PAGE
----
A very vivid memory that occasionally comes back to me:
I don't recall how old I was; probably between 7 and 10 years old. Very, very young and very, very innocent.
At the time, we lived at 153 South 9th street, in a walk-up railroad apartment in Williamsburg, Brooklyn. Next door to us was a church. 153 and up were 4 to 6 story apartment buildings, filled with chassidic Jews. Below the church lived the Puerto Ricans. That's just the way it was.
On the corner, across Driggs Ave. was Bahndo's Grocery. Mr. Bahndo was an old chassidic Jew. At least he seemed old to me--his beard was filled with grey and he had lots of kids, some of them teenagers.
At the time, there weren't many supermarkets. People shopped in these little corner grocery stores, where the owner knew you by name and if you needed a little credit, you said, "write it down" and he would find the page that had your name in his book and he would write-it-down.
All my siblings and I ever wanted was for my mother to allow us to go to Bahndo's alone. After all, this meant crossing the street alone. Driggs Avenue, corner South 9th was a tiny intersection, but to us kids it was the end of the world. Across the other street was the candy store, and we knew that if we could get to Bahndo's it would be no time at all before we would be allowed into that candy store (where all those yummy chocolate bars like Three Musketeers and M and M's would all-of-a-sudden-one-day be declared not kosher; we'd have to wait years until they were no longer forbidden again).
I can't remember exactly when my mother allowed my brother and me to go to Bahndo's on our own, but when she did, we were thrilled. I loved picking up a rye bread and some milk and saying to Mr. Bahndo, "Mymothersaidyoushouldwriteitdown." I felt so big, so grown-up.
And here's where the scary memory comes in.
One day I walked into Mr. Bahndo's alone. His was a tiny shop that had everything you wanted at the time: milk, eggs, bread, cereal. I remember going to the bread section and picking up a rye bread. I walked over to the counter and handed it to Mr. Bahndo to slice. He took it and as he went over to the slicer, a chassidic (we used to say "chasseedisha") man came to stand next to me. To this day I remember what he looked like. He had a reddish beard and he was tall and heavy. He was wearing a long, black, satiny, bekeshe (coat) and the black velvet hat the chassidim wore during the week.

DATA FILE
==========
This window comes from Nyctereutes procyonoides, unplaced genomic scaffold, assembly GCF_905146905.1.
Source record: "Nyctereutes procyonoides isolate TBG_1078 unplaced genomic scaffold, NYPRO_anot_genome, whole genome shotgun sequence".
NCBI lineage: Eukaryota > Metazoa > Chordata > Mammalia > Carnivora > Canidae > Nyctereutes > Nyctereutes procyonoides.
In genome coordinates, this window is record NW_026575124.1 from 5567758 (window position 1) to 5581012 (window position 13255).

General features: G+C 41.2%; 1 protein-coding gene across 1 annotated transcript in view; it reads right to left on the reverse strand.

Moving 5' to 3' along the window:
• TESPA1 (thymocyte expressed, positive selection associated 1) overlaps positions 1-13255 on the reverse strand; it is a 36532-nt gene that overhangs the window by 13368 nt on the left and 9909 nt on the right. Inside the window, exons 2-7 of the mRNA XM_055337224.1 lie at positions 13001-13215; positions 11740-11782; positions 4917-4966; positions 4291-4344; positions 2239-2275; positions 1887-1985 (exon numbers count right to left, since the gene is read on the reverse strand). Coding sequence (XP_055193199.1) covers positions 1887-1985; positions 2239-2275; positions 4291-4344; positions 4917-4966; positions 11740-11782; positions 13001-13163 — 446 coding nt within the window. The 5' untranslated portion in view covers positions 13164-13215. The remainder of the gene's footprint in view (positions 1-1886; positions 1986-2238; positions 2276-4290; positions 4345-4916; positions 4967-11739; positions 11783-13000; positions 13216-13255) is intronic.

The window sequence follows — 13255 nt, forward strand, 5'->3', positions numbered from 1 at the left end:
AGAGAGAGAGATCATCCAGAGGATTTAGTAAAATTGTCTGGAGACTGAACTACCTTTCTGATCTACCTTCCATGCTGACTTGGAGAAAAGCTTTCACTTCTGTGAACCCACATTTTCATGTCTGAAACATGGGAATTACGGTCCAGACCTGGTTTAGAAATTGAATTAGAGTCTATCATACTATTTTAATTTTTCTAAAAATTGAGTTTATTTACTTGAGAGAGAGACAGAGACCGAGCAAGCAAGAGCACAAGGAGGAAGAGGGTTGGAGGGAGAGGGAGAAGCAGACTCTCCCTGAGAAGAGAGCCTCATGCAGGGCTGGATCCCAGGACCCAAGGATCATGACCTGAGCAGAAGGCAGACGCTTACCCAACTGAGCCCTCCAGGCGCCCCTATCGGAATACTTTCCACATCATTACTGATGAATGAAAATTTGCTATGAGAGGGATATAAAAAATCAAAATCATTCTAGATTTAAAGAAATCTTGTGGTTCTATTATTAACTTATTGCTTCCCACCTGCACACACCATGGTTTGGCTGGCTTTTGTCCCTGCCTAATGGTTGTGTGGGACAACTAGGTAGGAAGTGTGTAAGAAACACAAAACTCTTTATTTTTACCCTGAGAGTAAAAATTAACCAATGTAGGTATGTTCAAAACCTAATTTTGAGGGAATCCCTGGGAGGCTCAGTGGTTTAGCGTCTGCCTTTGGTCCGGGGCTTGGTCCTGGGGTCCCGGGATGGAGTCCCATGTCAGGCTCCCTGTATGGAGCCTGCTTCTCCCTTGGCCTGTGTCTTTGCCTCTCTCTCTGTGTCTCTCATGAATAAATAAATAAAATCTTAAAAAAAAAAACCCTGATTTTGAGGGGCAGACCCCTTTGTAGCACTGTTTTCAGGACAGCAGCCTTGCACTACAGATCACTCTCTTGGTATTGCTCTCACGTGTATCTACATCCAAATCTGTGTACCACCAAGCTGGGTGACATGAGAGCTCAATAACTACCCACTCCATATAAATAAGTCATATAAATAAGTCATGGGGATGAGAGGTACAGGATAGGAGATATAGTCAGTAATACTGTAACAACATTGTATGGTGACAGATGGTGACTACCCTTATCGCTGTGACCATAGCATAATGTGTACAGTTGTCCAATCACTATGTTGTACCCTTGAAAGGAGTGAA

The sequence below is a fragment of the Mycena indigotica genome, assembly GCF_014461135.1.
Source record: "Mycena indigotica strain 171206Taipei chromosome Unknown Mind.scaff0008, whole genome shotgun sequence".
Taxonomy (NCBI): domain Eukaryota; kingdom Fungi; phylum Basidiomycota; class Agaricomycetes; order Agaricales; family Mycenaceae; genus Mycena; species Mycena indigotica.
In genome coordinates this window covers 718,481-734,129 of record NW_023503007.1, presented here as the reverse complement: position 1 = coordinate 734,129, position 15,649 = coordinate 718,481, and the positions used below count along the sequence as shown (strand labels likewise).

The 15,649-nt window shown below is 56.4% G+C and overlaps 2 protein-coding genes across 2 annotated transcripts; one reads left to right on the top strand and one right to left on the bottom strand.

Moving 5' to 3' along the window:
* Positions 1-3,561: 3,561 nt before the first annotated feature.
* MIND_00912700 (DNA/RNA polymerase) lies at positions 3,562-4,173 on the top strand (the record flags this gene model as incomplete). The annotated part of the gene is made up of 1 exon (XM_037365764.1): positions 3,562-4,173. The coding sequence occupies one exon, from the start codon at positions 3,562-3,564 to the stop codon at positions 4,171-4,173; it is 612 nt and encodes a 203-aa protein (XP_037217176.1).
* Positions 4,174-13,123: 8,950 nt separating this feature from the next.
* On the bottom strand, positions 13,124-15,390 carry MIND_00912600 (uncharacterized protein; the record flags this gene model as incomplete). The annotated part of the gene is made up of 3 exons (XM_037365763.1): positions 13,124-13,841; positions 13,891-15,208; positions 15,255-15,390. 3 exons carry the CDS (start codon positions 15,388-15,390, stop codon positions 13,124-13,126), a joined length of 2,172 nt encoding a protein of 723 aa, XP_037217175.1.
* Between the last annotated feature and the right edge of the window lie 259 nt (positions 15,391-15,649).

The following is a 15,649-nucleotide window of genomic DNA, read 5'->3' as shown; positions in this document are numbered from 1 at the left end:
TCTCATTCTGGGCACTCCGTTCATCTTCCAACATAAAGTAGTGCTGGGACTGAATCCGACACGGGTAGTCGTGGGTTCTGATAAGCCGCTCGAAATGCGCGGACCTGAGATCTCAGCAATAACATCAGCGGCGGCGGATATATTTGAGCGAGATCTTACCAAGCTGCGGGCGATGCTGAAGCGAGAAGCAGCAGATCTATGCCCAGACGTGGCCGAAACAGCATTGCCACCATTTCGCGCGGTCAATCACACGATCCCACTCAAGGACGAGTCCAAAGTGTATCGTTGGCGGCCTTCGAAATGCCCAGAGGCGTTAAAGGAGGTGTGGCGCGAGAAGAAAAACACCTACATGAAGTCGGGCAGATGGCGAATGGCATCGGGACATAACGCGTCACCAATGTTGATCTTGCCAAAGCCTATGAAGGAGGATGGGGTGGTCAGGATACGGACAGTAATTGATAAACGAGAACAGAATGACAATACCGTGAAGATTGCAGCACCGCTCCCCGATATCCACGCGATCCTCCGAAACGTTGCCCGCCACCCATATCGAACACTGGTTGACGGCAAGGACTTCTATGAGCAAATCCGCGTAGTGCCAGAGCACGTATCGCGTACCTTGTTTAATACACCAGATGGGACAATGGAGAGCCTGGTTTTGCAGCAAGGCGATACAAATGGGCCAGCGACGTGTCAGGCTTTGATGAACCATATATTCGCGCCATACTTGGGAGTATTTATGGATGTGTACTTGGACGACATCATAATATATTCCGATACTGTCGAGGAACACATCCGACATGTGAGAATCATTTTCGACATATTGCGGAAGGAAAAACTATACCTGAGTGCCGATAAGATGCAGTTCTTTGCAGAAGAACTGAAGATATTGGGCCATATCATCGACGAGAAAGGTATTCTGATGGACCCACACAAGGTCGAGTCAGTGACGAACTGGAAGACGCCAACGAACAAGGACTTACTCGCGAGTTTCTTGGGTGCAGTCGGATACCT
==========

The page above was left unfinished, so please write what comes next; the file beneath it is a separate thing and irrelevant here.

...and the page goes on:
What happened next still gives me the chills.
As I waited for the rye bread I felt something moving on the side of my outer right thigh. When I looked down, I was horrified and terrified to see the man's hand on my skirt, trying to lift it up from the hem. I felt the skirt creasing and moving along my thigh.
And that's all.
Mr. Bahndo handed me the bread and I ran home. I don't recall if I paid him or told him to write it down. I burst into our apartment, hysterical, telling my mother exactly what happened.
She grabbed me and took me back down to Bahndo's.
She entered his store, screaming like a banshee. She shouted, "Who was that man that was just here while my daughter was here??!!" And she told Mr. Bahndo what I had told her.
Mr. Bahndo stuttered, "It can't be. That man is a "chooshiva yeed" (I remember those words)--an "important jew". "She is a CHILD!" my mother said, "She couldn't make such a thing up!" I don't remember exactly what my mother said next. Knowing her, she probably told Mr. Bahndo that if that pervert ever came near me again she'd kill him.
I buried that incident and I don't think that it had lasting psychological effects. But every so often it resurfaces and I remember a little girl's fear, a little girl wanting to say, "stop!", but being afraid to. Years and years later, I began to wonder just who this man was. If he could not help himself in so public a space, what was he doing--who was he hurting--in private?
Was this an isolated incident or were other children really and truly harmed? I shudder to think about it.
Many of you reading this probably know why this memory comes to me now.
Who can we trust if we can't trust our religious leaders?
What are we supposed to tell our children? We send you to religious schools, but don't have a meeting alone with your principal's or teachers because really they are just men (and women) and you never know what their very real and very damaging human failings can be? How do you say that to your kids without scaring the living daylights out of them?
Because we live in a different world than I grew up in, my daughters are not as innocent as I was at their age. They know way more than I did. So we found ourselves, at our Shabbat table discussing the events of the past week. Pretty honestly and matter-of-factly. To be safe, they have to be aware.
But when I think about the disappointment and devastation of so many people because of the actions of an "important Jew", I just have to cry for that little girl who I so vividly remember. And for so many, to many, others like her.
The Stuff That Lasts, Part Deux
4 years ago